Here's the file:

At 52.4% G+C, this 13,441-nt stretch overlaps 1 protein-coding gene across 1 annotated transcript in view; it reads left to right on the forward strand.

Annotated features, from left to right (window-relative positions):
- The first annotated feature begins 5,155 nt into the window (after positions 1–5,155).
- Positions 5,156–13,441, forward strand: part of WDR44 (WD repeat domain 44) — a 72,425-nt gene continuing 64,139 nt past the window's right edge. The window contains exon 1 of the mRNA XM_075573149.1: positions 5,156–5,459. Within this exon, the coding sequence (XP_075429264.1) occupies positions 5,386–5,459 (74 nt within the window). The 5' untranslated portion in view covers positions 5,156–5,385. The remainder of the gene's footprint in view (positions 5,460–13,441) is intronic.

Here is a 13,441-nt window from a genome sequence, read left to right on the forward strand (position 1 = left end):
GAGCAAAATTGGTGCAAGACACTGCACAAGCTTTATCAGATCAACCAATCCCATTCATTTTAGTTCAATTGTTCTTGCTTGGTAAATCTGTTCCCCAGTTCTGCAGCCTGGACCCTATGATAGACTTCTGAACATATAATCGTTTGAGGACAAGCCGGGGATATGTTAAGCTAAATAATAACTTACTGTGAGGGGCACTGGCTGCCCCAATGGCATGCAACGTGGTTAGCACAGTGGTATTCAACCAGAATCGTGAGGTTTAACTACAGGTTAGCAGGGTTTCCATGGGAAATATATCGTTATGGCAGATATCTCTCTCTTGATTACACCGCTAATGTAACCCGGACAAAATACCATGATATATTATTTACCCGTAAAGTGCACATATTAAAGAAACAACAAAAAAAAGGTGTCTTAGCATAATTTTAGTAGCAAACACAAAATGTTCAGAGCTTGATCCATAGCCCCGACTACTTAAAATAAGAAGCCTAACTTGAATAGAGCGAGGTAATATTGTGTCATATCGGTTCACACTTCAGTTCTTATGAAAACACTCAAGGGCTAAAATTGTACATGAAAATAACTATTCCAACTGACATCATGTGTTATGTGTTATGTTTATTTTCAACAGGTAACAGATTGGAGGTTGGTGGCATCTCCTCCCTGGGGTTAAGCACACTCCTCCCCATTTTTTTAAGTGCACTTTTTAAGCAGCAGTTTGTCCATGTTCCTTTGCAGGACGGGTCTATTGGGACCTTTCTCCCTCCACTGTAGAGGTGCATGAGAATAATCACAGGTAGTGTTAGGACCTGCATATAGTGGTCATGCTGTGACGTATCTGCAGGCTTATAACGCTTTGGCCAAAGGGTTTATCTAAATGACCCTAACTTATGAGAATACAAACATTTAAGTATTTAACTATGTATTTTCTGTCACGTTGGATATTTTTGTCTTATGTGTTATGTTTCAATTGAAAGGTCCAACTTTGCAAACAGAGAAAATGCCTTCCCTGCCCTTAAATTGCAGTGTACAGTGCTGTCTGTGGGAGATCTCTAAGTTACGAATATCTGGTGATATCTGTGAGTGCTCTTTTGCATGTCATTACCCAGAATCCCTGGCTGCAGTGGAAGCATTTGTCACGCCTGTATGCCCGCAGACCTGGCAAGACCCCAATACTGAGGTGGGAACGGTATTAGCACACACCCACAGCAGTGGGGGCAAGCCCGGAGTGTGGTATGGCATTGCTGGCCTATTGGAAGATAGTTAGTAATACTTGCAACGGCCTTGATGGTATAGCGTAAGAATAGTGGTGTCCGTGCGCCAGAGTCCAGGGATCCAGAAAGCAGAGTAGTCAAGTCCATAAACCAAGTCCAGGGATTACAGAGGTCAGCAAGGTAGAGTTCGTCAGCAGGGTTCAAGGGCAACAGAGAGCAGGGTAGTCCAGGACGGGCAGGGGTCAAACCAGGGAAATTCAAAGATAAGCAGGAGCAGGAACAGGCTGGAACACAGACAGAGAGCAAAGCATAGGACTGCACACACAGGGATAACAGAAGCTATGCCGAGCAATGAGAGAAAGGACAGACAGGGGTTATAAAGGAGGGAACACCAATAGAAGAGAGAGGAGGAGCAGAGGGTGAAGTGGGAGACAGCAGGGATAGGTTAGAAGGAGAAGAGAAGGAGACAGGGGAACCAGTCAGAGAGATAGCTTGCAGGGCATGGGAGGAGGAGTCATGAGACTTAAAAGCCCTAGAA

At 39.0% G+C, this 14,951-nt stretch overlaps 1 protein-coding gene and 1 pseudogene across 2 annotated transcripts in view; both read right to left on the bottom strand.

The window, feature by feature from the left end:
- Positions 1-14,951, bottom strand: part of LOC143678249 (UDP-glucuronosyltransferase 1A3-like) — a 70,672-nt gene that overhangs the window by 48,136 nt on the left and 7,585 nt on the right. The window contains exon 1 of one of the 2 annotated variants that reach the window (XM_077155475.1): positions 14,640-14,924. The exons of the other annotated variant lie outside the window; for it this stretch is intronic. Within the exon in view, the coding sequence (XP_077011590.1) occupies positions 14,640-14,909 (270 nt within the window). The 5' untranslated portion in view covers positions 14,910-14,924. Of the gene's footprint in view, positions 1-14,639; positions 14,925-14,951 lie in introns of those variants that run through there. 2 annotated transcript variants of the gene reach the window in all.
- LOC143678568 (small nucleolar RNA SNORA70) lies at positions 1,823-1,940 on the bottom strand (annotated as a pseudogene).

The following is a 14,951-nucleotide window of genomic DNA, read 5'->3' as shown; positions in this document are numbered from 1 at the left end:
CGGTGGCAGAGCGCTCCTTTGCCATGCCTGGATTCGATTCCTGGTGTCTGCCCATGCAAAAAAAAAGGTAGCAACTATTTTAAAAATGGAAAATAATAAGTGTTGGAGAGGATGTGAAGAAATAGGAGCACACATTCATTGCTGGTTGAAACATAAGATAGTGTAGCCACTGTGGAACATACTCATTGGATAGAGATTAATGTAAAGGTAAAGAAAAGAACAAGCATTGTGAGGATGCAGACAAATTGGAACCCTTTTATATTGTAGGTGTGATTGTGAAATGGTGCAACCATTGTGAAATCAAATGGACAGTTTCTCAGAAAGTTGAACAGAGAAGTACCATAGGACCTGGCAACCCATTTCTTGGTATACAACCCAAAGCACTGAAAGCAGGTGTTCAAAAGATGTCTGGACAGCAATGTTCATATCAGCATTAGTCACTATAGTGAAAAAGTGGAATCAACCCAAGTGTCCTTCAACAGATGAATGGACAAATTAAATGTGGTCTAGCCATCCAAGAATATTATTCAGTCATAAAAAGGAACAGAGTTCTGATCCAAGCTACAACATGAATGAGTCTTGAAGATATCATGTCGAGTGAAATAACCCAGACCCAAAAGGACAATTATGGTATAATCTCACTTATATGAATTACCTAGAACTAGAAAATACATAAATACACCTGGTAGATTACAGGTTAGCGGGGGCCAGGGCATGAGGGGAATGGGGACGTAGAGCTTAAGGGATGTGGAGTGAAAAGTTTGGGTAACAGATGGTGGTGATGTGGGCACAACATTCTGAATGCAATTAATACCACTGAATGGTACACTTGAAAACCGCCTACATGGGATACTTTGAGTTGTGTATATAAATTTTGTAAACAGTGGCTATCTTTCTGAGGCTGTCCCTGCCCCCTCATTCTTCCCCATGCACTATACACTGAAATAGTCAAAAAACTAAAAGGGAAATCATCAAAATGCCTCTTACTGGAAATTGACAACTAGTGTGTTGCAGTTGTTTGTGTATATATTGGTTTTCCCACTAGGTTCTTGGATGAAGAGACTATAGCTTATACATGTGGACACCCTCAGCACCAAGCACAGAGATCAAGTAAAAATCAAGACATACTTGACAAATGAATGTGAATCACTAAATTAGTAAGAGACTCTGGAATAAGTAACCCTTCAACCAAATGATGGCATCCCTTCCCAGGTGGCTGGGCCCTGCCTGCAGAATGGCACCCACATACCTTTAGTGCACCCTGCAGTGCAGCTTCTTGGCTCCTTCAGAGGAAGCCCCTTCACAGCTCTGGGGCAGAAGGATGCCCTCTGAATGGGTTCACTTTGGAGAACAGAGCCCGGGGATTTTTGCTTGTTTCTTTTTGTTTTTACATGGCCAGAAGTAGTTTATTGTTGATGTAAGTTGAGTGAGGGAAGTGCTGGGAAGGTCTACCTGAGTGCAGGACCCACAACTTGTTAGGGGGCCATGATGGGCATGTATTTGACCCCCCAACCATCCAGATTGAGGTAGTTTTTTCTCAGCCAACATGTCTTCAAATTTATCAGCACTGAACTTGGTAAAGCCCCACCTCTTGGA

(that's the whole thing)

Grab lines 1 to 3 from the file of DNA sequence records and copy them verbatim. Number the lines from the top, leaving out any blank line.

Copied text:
At 52.4% G+C, this 13,441-nt stretch overlaps 1 protein-coding gene across 1 annotated transcript in view; it reads left to right on the forward strand.

Annotated features, from left to right (window-relative positions):
- The first annotated feature begins 5,155 nt into the window (after positions 1–5,155).